10. Carefully transfer the papillote package to the roasting pan, and then place in the oven.
  11. Cook for 30 minutes (25 if the fish is a bit thin)
  12. Pull the papillote and carefully transfer the fish to your dinner plate. The parchment paper is probably quite wet on the bottom, so it will tear easily. A pair of flat spatulas will probably help.
  13. With a sharp knife or a pair of scissors, cut the top of the papillote along its length and pull back to expose the fish. Stick a fork into the thickest part of the fish along the spine and twist gently. The flesh should flake away easily.

mercredi, janvier 14, 2009

Fish! It's what's for dinner.

Meh, nothing much to report today. I ended up staying rather late working on some stuff for work (for which I should be taking a day off, dammit) and then went home and made delicious, delicious fish for dinner. I baked a maigre (meagre) fish, which is a Mediterranean/Atlantic fish similar to a bass. Anyway, I baked it en papillote (sealed in parchment paper) with some lime juice, olive oil, onions, fennel, and garlic, which was delicious…but I messed up and pulled it out of the oven too soon. The upside was that the flesh close to the surface of the fish was stunningly delicious and perfectly cooked. Alas, the stuff closer to the spine was somewhere between “sushi” and “undercooked.” My solution was to eat all of the cooked parts of the fish, snap off the head (and throw it away), and then put the remaining carcass in a skillet to fry with some oil. I actually got a nice bit of browning on the remaining flesh, and as it cooked I flaked the flesh off of the spine, so that I was able to remove the skeleton altogether and throw it away. I added back the cooking vegetables and the drippings from the pan and kept it simmering until the drippings had reduced to a sauce. The result was a sort of tasty, tasty fish curry. Not bad. I have another fish in the fridge for tomorrow, so I’ll try the papillote method again and post the recipe.

mardi, janvier 13, 2009


After a long and pretty frustrating day at work, the plan for tonight was SHOPPING. It’s January, and in France that means les soldes (“sale season!”). According to French law, stores are only allowed to mark down items in their stores twice a years for about 5 weeks (plus, starting this year, one extra “surprise” week of the store’s choosing). These seasons are normally the month of January into early February, and the month of July (I might be wrong about the precise timing of the summer one).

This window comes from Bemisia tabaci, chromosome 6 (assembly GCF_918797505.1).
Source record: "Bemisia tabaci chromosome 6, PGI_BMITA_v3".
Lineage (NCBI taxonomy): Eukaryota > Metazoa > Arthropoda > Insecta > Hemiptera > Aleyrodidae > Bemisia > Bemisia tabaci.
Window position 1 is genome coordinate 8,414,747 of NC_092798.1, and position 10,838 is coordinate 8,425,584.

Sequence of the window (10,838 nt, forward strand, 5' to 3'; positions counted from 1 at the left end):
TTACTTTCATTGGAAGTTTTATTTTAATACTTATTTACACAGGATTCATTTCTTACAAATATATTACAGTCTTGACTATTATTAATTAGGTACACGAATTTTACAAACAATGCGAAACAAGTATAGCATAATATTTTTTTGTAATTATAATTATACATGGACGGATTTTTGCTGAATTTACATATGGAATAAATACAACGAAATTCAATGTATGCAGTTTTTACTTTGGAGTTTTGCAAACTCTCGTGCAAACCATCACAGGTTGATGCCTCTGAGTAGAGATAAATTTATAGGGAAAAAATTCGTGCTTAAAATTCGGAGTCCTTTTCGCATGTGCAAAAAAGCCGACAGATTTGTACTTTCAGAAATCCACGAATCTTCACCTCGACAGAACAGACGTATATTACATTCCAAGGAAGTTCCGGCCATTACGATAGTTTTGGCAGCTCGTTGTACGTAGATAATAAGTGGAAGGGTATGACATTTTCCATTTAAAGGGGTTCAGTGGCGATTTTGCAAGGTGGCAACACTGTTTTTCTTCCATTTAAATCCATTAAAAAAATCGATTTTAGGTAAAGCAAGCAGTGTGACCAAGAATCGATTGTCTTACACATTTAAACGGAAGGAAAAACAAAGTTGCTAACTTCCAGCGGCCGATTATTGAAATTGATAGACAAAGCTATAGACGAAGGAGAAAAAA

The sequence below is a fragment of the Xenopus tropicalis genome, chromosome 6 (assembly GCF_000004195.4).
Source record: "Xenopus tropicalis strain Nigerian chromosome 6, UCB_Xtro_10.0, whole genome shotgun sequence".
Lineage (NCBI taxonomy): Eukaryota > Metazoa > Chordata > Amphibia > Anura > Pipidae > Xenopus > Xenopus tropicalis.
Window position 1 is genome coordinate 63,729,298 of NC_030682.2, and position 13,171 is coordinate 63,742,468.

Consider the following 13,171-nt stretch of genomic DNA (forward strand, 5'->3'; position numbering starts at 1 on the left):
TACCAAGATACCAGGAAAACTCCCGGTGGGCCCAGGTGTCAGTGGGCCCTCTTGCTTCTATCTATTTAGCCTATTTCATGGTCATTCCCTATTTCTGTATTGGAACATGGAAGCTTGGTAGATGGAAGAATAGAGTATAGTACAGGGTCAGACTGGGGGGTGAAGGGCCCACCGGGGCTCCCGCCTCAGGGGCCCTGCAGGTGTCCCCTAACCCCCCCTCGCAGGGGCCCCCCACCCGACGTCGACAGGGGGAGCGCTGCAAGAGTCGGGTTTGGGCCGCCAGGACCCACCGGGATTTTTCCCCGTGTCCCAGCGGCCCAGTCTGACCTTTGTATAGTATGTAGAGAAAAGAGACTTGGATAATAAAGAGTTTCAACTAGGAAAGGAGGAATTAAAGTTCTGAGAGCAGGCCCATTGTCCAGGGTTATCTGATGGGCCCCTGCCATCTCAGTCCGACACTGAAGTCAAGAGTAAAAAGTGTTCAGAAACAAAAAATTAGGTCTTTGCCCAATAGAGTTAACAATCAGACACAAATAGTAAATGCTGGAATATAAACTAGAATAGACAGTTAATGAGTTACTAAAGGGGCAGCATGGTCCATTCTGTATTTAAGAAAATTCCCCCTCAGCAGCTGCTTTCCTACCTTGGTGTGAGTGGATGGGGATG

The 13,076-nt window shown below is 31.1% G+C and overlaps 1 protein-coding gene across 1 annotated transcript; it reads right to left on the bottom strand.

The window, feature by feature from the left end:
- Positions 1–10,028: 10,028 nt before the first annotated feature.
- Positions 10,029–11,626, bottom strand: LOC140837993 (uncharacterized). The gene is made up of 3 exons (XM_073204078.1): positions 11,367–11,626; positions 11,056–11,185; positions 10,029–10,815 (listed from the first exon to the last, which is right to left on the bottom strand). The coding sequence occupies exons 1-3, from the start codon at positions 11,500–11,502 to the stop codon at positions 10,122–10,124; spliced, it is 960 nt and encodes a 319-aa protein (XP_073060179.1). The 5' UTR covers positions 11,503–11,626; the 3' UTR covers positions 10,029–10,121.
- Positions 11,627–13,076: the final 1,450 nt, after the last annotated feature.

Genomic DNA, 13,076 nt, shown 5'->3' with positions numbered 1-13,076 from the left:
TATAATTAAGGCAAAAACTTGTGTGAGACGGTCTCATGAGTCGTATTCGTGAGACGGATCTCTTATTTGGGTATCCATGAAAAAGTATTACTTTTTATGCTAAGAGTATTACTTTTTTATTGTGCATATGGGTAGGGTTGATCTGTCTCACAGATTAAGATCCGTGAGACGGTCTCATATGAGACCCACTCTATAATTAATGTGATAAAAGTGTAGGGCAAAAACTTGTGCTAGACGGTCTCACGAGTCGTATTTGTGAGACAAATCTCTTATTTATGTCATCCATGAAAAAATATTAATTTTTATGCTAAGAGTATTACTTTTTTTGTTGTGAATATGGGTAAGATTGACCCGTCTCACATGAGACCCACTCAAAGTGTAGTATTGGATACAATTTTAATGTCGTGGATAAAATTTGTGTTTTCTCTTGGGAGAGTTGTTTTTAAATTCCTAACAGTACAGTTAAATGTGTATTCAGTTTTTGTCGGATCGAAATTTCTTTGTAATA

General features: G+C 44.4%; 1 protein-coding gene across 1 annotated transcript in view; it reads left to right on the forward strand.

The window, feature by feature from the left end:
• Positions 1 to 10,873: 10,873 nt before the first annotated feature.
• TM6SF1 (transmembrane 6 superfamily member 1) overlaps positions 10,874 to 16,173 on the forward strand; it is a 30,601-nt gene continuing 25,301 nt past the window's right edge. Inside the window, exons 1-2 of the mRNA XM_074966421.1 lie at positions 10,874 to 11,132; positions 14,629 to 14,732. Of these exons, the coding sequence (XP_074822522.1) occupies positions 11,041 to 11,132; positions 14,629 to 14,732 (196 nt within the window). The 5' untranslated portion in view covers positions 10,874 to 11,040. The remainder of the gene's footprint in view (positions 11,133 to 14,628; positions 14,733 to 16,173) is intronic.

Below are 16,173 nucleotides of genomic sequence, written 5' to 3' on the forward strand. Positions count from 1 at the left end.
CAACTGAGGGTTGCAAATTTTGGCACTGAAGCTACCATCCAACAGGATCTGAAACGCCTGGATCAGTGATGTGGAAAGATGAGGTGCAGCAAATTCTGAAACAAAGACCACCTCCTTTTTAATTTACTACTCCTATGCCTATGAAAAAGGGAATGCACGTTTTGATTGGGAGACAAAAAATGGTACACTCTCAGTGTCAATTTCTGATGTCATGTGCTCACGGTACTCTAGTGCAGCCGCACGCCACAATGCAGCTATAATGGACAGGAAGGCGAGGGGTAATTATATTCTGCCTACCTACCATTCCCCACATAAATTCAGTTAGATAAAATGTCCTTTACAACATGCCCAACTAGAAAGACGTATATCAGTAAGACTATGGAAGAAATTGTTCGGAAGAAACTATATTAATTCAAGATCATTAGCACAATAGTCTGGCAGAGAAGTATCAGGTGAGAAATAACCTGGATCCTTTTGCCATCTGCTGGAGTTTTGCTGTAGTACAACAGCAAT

Anyway, the mark-downs tend to be drastic, since the stores have a few weeks to clear their stores of all of the stock from the previous season. Once les soldes are over, leftover stock is liquidated.

So off I went with two other UofC grad students to the big famous department stores, including Galeries Lafayette and Printemps. I scored really well in Printemps, picking up a pair of pink and olive Tiger Onitsuka runners for 40€ and a Mexx sweater for 41€. Lafayette was less exciting. While the boys in the group were waiting for the girls in the group to finish making purchases at Lafayette, we decided to head down the street to Zara to see what they had. The place was a war zone; there were piles of mismatched shoes and clothes on various tables, in complete disarray, and with half of the merchandise on the floor and currently being trampled. The cash registers looked like they were selling the last tickets off the island before a hurricane. We quickly found ourselves totally disinterested in shopping there, and so headed over to the Benetton store a couple of doors down. That was just boring and not very well priced, but thankfully by then the girls had finished in Lafayette and we were ready for some food and drinks.

We ended up going to a restaurant on rue Caumartin called “Le Clos Bourguignon.” On the way down, we noticed that a chunk of rue Caumartin had a bunch of Christmas lights strung across the street that involved red maple leaves. Upon closer inspection, one set of lights spelled out the phrase “A Canadian Christmas” in French. None of us had any earthly idea what that was about.

Anyway, we sat down to eat at about 19h00, so we were really early for the food service. Nonetheless, the waitress was rather displeased when only two of the four of us ordered food with the wine. There was practically nobody else in the dining room, but she nonetheless gave us a scornful look and then had her grandmotherly co-worker serve us for the rest of the meal.

From there, we headed over to the Marais for some drinks, although one of our party wussed out and headed home before we got there. One of our group was visiting from Montréal and really wanted to check out the lesbian scene here, but my knowledge of it was pretty spotty, seeing as most of my contact with lesbian gals in Paris is through the techno scene. I remembered that there was a bar called Nyx on the rue Roi de Sicile that opened a couple of years ago and was supposed to be a dyke bar, so we walked over there.